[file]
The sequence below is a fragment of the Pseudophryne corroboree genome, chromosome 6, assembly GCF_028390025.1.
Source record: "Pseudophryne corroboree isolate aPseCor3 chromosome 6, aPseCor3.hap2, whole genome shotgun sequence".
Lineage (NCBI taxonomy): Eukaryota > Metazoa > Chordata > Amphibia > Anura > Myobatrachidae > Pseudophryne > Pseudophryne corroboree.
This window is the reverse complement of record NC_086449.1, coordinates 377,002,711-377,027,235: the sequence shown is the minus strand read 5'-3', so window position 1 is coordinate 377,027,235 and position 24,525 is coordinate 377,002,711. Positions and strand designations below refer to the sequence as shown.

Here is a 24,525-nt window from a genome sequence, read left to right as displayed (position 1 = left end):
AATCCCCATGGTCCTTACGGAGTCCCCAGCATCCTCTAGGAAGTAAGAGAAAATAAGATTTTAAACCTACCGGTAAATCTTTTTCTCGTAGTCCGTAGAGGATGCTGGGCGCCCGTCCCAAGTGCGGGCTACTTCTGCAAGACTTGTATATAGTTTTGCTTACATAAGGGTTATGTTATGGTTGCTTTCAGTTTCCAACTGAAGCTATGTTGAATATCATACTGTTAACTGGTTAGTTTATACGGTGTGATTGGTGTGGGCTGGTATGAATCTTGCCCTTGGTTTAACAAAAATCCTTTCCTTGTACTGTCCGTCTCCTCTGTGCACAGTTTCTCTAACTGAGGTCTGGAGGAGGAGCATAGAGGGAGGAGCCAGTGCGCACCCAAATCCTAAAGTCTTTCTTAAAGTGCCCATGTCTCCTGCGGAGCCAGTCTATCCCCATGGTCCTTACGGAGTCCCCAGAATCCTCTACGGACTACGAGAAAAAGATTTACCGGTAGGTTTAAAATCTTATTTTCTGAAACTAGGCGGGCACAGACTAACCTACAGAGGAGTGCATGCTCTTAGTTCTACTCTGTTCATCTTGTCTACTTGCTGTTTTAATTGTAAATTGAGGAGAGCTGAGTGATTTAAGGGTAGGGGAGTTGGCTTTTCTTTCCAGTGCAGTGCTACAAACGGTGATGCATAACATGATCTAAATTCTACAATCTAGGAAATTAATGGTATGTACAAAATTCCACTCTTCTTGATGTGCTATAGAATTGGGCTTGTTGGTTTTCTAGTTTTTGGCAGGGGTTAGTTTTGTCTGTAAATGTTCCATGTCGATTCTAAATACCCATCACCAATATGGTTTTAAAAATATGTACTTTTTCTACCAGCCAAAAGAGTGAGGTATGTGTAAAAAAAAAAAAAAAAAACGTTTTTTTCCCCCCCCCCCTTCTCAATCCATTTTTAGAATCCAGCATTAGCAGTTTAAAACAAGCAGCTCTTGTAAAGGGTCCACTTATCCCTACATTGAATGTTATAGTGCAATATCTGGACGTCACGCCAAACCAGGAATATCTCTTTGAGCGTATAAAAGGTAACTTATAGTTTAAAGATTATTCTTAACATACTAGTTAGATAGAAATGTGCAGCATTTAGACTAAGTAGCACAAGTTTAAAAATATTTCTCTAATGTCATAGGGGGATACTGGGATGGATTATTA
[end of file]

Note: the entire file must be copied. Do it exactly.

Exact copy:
The sequence below is a fragment of the Pseudophryne corroboree genome, chromosome 6, assembly GCF_028390025.1.
Source record: "Pseudophryne corroboree isolate aPseCor3 chromosome 6, aPseCor3.hap2, whole genome shotgun sequence".
Lineage (NCBI taxonomy): Eukaryota > Metazoa > Chordata > Amphibia > Anura > Myobatrachidae > Pseudophryne > Pseudophryne corroboree.
This window is the reverse complement of record NC_086449.1, coordinates 377,002,711-377,027,235: the sequence shown is the minus strand read 5'-3', so window position 1 is coordinate 377,027,235 and position 24,525 is coordinate 377,002,711. Positions and strand designations below refer to the sequence as shown.

Here is a 24,525-nt window from a genome sequence, read left to right as displayed (position 1 = left end):
AATCCCCATGGTCCTTACGGAGTCCCCAGCATCCTCTAGGAAGTAAGAGAAAATAAGATTTTAAACCTACCGGTAAATCTTTTTCTCGTAGTCCGTAGAGGATGCTGGGCGCCCGTCCCAAGTGCGGGCTACTTCTGCAAGACTTGTATATAGTTTTGCTTACATAAGGGTTATGTTATGGTTGCTTTCAGTTTCCAACTGAAGCTATGTTGAATATCATACTGTTAACTGGTTAGTTTATACGGTGTGATTGGTGTGGGCTGGTATGAATCTTGCCCTTGGTTTAACAAAAATCCTTTCCTTGTACTGTCCGTCTCCTCTGTGCACAGTTTCTCTAACTGAGGTCTGGAGGAGGAGCATAGAGGGAGGAGCCAGTGCGCACCCAAATCCTAAAGTCTTTCTTAAAGTGCCCATGTCTCCTGCGGAGCCAGTCTATCCCCATGGTCCTTACGGAGTCCCCAGAATCCTCTACGGACTACGAGAAAAAGATTTACCGGTAGGTTTAAAATCTTATTTTCTGAAACTAGGCGGGCACAGACTAACCTACAGAGGAGTGCATGCTCTTAGTTCTACTCTGTTCATCTTGTCTACTTGCTGTTTTAATTGTAAATTGAGGAGAGCTGAGTGATTTAAGGGTAGGGGAGTTGGCTTTTCTTTCCAGTGCAGTGCTACAAACGGTGATGCATAACATGATCTAAATTCTACAATCTAGGAAATTAATGGTATGTACAAAATTCCACTCTTCTTGATGTGCTATAGAATTGGGCTTGTTGGTTTTCTAGTTTTTGGCAGGGGTTAGTTTTGTCTGTAAATGTTCCATGTCGATTCTAAATACCCATCACCAATATGGTTTTAAAAATATGTACTTTTTCTACCAGCCAAAAGAGTGAGGTATGTGTAAAAAAAAAAAAAAAAAACGTTTTTTTCCCCCCCCCCCTTCTCAATCCATTTTTAGAATCCAGCATTAGCAGTTTAAAACAAGCAGCTCTTGTAAAGGGTCCACTTATCCCTACATTGAATGTTATAGTGCAATATCTGGACGTCACGCCAAACCAGGAATATCTCTTTGAGCGTATAAAAGGTAACTTATAGTTTAAAGATTATTCTTAACATACTAGTTAGATAGAAATGTGCAGCATTTAGACTAAGTAGCACAAGTTTAAAAATATTTCTCTAATGTCATAGGGGGATACTGGGATGGATTATTA